Category Archives: User interfaces

The Future of Pyrseas: Part 3

The second Andromeda feature, aside from schema version control, that Pyrseas wanted to rescue was the automatic generation of search and detailed editing screens.

It is somewhat amazing that 40 years after Moshé Zloof’s “Query by Example” and over 30 years after “A Forms Application Development System” by Prof. Larry Rowe and Kurt Shoens, most applications for searching, entering and maintaining data are still reinventing the wheel.

There are of course apps such as PgAdmin and Adminer that can be used for general querying and editing, but their target audience is developers and DBAs, not end users. Furthermore, these tools typically only allow querying a single table at a time (see QBE queries #3 and subsequent, in the aforementioned paper, for examples that usually can’t be handled).

At first, I thought I would develop a typical Python WSGI application. I planned to use Werkzeug because the extra machinery in larger frameworks such as Django is unnecessary for the envisioned purpose. An additional consideration was that a smaller library or framework would make it easier for anyone wanting to extend the automatically generated pieces into a full-fledged app.

I started designing a prototype application and also exploring other WSGI contenders. Then Jacob Kaplan-Moss and Tarek Ziadé jolted my thought process: a JavaScript-based framework was the way forward for a web-based app with Python (and Werkzeug) relegated to a REST API server.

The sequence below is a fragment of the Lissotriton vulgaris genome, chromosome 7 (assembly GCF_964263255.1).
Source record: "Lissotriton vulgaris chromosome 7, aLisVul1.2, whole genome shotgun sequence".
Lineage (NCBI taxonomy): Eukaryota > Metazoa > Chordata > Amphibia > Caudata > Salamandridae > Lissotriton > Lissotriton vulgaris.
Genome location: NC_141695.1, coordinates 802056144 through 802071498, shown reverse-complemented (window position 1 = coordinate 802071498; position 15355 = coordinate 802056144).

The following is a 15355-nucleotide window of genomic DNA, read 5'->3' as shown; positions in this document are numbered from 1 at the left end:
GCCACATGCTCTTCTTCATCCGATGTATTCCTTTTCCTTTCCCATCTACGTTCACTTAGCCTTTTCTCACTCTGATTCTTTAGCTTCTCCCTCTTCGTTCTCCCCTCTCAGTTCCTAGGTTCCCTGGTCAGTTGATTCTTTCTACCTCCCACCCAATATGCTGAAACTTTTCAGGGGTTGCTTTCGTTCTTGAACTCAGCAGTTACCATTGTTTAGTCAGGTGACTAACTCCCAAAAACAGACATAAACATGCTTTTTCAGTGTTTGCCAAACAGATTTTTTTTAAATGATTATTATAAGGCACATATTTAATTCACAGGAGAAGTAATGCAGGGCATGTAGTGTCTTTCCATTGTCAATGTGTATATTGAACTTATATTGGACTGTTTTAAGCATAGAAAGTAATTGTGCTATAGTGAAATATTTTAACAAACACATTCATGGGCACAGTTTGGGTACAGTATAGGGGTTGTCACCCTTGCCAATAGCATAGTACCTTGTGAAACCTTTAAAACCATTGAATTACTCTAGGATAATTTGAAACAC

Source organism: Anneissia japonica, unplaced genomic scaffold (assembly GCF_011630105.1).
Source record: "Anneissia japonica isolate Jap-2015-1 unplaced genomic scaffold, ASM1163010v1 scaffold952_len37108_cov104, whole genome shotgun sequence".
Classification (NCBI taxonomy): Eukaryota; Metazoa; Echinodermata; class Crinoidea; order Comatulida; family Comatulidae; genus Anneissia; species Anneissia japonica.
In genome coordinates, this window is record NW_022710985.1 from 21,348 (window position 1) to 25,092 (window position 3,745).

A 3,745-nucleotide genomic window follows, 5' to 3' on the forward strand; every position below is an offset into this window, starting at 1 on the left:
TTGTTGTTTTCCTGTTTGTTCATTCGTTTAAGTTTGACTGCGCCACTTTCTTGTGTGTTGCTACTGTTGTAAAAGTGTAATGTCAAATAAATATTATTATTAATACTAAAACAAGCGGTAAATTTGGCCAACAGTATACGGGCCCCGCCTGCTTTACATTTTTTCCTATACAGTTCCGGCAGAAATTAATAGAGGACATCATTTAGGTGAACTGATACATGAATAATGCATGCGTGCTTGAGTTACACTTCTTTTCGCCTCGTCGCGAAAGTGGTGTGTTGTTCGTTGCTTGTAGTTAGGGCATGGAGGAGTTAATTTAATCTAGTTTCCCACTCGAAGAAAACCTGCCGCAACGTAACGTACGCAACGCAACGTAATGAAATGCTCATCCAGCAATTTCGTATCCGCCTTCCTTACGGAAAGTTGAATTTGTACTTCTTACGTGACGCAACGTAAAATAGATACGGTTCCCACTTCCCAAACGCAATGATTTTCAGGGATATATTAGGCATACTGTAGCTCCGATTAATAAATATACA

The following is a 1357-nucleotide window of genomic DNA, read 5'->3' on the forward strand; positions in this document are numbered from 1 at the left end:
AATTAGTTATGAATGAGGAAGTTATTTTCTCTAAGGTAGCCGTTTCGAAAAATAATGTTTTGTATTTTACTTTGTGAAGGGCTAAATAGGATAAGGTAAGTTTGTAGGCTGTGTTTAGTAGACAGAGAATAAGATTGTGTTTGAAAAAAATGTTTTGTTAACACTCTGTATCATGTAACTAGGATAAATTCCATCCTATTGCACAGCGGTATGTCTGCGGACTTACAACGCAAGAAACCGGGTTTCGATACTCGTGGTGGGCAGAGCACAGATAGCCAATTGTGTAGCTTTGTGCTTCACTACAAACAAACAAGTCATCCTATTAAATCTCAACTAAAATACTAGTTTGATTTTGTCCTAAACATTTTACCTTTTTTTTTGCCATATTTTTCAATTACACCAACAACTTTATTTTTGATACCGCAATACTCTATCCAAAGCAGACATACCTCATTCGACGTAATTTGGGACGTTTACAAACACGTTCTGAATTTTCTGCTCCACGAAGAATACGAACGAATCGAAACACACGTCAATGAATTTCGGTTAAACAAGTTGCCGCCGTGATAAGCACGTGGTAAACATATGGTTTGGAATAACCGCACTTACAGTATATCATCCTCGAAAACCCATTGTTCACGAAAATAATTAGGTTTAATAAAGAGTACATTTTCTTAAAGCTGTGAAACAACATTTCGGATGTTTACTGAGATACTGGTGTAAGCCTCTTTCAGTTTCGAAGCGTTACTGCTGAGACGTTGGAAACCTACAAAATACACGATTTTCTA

So I took a look at AngularJS, Ember.js, Backbone.js and several other JavaScript frameworks and libraries. At this time, it seems a simpler library such as Backbone.js, or perhaps the Marionette framework, may be more appropriate. It is comforting to see that PgAdmin4 has chosen a similar path for its web-deployed client.

This capability is ultimately quite ambitious, so perhaps Pyrseas ought to stick just to schema version control. Nevertheless, whether integrated with Pyrseas or not, this functionality ought to re-use the database-catalog-to-Python-structures-to-YAML (and vice versa) features developed for Pyrseas.

This concludes this three-part series. Please also see part 1 and part 2.

A short detour into AngularJS and Brunch

I was planning to continue exploring database user interfaces using something completely different, as mentioned in the last post. However, I’ve taken a short detour to experiment further with the technologies in question.

In case you’re interested in AngularJS, the Karma test runner, the Brunch application assembler, CoffeeScript and the Jade templating engine, you can follow along at GitHub where I’ve created angular-phonecat-brunch, a derivative of the AngularJS phone catalog tutorial. And if you’re an expert on these topics, you can visit too, and let me know how to do it better!

Update: The tutorial has been completed, including changes to use the latest releases of Bower and Brunch, and also incorporates Stylus dynamic CSS stylesheets. Don’t miss the documentation README.


ANFSCD: Revisiting the Web Server

Nearly two years ago, I was considering which Python web framework to use for a user interface to Postgres: CherryPy, Flask, Werkzeug? Not entirely satisfied with the choices, I started reviewing even more frameworks thinking I might want to write my own minimalist framework.

Several months later, somebody (through Planet Python, IIRC) referred me to a presentation by Jacob Kaplan-Moss on the history and future of Python on the web. Surprisingly, halfway through the talk Jacob started raving about Meteor, a pure JavaScript framework, saying “we’re deluding ourselves if we think this [something like Meteor] is not the future of web applications.” This prompted me to take a close look at Meteor and several other JS frameworks.